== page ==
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Initial Clinical Trial Finds that a Combination of Indian Frankincense and Lemon Balm May Improve Memory Function in Older Adults
Date 03-30-2018
HC# 031861-589
Indian Frankincense (Boswellia serrata, Burseraceae)
Lemon Balm (Melissa officinalis, Lamiaceae)
Older Adults

Taghizadeh M, Maghaminejad F, Aghajani M, Rahmani M, Mahboubi M. The effect of tablet containing Boswellia serrata and Melisa [sic] officinalis extract on older adults' memory: A randomized controlled trial. Arch Gerontol Geriatr. March-April 2018;75:146-150.

As lifespans around the world increase, age-related health concerns become a growing medical issue. Memory loss and dementia affect many older adults, and prescription and non-prescription treatments for these conditions are commonly used. Of the range of herbal remedies available, limited research has been done on the potential of Indian frankincense (Boswellia serrata, Burseraceae) and lemon balm (Melissa officinalis, Lamiaceae) to improve memory. These plants have been used in Iranian traditional medicine for centuries in the treatment of neurological disorders, and individually have been reported to improve memory. Though an animal study reported that the combination was more effective than either plant individually, the authors found no human study that researched the combination for the treatment of memory loss. They conducted a clinical trial to assess the impact of the joint use of the 2 plants in treating memory issues among older adults.

The 30-day, randomized, double-blind, parallel-group, placebo-controlled clinical trial was conducted from August to September 2015 by the Kashan University of Medical Sciences; Kashan, Iran. Seventy older adults were recruited through multi-stage random sampling to take part in the study according to the following criteria: between the age of 60 and 74; fully conscious; able to speak; no history of psychological disorders or Alzheimer's disease; and no allergies to herbal medicine. Subjects would be removed from the trial if they missed 2 or more consecutive doses, were unable or chose not to follow-up, or had adverse effects. Subjects completed a demographic questionnaire and the Wechsler Memory Scale-Revised (WMS-R) before being assigned to the treatment group or control group by block randomization.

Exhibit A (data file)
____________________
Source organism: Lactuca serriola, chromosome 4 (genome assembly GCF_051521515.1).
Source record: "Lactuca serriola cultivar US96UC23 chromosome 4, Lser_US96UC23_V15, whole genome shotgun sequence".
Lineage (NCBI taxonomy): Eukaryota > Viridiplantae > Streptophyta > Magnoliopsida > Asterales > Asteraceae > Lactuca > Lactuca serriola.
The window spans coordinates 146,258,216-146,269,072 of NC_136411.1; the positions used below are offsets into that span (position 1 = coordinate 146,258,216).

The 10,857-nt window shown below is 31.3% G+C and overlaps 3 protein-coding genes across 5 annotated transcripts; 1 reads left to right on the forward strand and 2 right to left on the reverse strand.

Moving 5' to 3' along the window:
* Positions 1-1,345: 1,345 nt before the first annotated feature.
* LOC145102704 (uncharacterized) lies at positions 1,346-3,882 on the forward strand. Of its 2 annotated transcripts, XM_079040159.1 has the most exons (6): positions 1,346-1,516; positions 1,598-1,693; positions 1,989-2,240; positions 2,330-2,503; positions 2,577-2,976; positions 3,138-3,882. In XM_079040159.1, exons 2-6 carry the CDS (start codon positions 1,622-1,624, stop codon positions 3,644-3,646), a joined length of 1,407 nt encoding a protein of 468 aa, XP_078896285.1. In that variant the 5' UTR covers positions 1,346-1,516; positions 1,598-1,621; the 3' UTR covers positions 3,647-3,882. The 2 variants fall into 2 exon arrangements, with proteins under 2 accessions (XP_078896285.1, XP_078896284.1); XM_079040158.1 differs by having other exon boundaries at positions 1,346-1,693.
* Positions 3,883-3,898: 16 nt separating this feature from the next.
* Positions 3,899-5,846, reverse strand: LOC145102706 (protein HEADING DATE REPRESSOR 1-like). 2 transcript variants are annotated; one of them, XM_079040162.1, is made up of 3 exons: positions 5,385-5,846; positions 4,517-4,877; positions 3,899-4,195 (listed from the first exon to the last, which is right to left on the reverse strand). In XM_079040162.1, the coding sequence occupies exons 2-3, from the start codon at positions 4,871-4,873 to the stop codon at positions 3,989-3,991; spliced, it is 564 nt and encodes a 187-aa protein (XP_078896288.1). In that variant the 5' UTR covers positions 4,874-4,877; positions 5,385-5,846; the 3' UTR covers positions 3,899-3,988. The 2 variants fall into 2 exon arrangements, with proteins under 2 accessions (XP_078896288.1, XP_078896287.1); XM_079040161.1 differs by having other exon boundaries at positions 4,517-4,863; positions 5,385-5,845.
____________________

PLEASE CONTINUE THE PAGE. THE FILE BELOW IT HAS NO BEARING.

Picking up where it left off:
Flowering aerial parts of lemon balm were harvested in 2012 from the Medicinal Plant Research Center of Barij Essence Pharmaceutical Company; Kashan, Iran. Indian frankincense resin was purchased from Natural Remedies Pvt. Ltd.; Bangalore, Karnataka, India. Tablets were produced by Barij Essence Pharmaceutical Company (Kashan, Iran) and contained 290 mg of lemon balm extract and 27 mg of Indian frankincense extract. The treatment also contained Avicel® (cellulose binder; FMC Corporation; Philadelphia, Pennsylvania), corn (Zea mays, Poaceae) starch, lactose monohydrate, and magnesium stearate adjuvant. The placebo (composition not given) was formulated to look identical to the treatment tablet, and both were packaged in the same manner. The treatment tablets and placebo were classified and coded by the formulation unit of the Research Center of Barij Essence Pharmaceutical Company. Subjects were instructed to take 1 tablet, twice a day (morning and night), and received the tablets in 30-tablet packages at the start of and halfway through the treatment. The second author conducted a follow-up by telephone each week, and the subjects were retested on the WMS-R at the end of the 30-day trial.